The more elusive satisfaction of writing

“I asked myself how to weigh the easy pleasure of gardening against the more elusive satisfaction of writing. And how to compare the private playfulness of growing flowers with the public experience of being published.” — Laurie Lisle, Four Tenths of an Acre

Yesterday I ruminated about the external nature of gardening and the internal nature of writing. Ms. Lisle is right, however, that gardening is a private pursuit in that one grows flowers, vegetables, herbs, and so on for one’s own pleasure, whereas publication has the word “public” as its root: the whole point is to get your work to as many people as might find it interesting or useful. How neatly paradoxical!

Ms. Lisle also describes the pleasure of gardening as easy and the satisfaction of writing as elusive. This must be in some measure due to the fact that success in gardening does not depend on others while success in writing is completely dependent on others. There is no audience in gardening, no market on whose vicissitudes one’s success hinges. There are most certainly forces beyond the gardener’s control that affect success — weather, pests, etc. — but plants have their own innate motivation and urge to succeed. The gardener merely needs to clear the way, so to speak.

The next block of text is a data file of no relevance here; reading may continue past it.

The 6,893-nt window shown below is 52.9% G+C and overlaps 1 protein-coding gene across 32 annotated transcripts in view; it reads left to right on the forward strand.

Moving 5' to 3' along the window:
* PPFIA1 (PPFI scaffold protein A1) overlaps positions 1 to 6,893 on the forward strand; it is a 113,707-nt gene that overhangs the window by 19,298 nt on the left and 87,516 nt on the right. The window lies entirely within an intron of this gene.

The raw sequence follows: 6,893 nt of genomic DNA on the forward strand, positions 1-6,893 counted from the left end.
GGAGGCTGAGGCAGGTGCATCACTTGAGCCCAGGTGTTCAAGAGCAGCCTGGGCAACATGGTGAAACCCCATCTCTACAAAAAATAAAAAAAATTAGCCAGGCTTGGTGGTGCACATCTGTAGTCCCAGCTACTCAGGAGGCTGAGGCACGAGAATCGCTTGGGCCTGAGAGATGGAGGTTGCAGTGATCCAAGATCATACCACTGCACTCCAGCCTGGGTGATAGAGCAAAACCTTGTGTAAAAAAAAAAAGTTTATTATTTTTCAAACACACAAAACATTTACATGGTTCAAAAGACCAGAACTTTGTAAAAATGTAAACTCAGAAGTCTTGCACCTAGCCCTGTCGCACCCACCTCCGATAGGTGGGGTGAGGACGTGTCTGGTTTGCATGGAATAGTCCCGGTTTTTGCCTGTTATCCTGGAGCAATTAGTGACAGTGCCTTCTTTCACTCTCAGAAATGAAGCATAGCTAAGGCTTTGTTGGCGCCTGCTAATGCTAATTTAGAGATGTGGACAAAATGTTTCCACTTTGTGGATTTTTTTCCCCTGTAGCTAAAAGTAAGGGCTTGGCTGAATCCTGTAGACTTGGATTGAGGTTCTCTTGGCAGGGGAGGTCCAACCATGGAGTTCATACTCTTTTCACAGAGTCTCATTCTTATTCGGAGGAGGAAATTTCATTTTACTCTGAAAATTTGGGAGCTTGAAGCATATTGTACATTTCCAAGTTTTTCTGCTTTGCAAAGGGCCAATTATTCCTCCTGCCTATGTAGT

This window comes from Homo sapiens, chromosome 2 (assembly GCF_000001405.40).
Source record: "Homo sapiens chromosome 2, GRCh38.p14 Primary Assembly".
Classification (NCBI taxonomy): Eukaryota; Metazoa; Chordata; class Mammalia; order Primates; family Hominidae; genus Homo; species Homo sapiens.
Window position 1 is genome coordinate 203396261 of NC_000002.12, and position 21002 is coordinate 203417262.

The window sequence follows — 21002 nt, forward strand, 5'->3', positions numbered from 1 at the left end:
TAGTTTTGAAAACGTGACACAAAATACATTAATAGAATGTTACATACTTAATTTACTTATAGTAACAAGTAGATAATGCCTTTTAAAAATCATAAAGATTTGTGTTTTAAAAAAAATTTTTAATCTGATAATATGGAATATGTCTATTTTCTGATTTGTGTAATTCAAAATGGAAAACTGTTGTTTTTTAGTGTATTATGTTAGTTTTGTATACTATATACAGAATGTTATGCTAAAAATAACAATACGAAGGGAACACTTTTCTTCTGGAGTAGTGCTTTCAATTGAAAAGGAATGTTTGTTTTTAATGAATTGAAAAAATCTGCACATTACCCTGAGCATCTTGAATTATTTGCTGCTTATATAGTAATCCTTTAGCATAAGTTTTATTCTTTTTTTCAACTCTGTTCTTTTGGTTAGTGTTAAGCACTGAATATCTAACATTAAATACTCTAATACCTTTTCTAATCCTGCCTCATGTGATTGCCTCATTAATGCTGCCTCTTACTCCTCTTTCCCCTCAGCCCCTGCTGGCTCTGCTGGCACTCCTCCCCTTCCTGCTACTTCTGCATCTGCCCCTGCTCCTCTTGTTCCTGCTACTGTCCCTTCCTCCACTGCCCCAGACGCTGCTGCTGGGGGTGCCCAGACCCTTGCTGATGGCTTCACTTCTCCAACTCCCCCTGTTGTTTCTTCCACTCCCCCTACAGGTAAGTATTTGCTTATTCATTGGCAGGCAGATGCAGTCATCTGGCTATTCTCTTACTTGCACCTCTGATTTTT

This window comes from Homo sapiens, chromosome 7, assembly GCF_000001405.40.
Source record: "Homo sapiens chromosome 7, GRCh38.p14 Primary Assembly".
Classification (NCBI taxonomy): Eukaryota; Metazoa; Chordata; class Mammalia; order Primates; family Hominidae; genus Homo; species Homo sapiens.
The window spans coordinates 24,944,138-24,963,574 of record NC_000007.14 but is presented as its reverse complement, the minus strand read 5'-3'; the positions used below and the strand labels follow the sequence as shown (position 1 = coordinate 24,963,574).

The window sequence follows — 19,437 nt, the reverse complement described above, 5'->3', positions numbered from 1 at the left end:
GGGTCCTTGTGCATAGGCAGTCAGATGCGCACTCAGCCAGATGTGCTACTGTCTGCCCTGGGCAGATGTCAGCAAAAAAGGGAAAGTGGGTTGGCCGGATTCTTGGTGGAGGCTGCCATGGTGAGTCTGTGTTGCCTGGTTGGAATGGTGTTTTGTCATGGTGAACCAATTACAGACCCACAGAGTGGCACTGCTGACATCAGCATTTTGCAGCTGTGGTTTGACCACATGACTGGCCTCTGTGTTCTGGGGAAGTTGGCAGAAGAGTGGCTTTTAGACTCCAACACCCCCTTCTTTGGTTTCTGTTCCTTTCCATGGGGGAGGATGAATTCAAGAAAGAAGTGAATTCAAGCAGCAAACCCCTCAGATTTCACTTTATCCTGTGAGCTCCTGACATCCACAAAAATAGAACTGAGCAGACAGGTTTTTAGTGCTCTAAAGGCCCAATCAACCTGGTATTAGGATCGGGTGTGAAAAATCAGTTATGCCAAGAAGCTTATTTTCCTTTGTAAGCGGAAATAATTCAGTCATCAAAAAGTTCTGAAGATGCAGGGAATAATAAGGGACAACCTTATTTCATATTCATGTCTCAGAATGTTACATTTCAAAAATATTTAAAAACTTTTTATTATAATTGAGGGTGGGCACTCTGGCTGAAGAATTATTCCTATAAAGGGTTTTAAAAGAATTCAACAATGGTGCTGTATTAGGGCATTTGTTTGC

One’s writing has no such inborn drive to succeed. In fact, more writing has died without ever seeing the light of day than has been published — talk about survival of the fittest! In this case, however, it is not necessarily the fittest work that survives as much as that which is championed by the most persistent or creative or fortunate advocate, be it author, editor, or agent. Wouldn’t it be lovely if a writer only had to clear the way!

Maybe the satisfaction of writing will prove to be less elusive in the digital world. E-books, blogs, e-zines, and web sites make it much easier for writers to get their work before an audience. I don’t know if it will ever catch up with gardening, but I think writing in this century will be a much more rewarding activity than it was by the end of the previous century.


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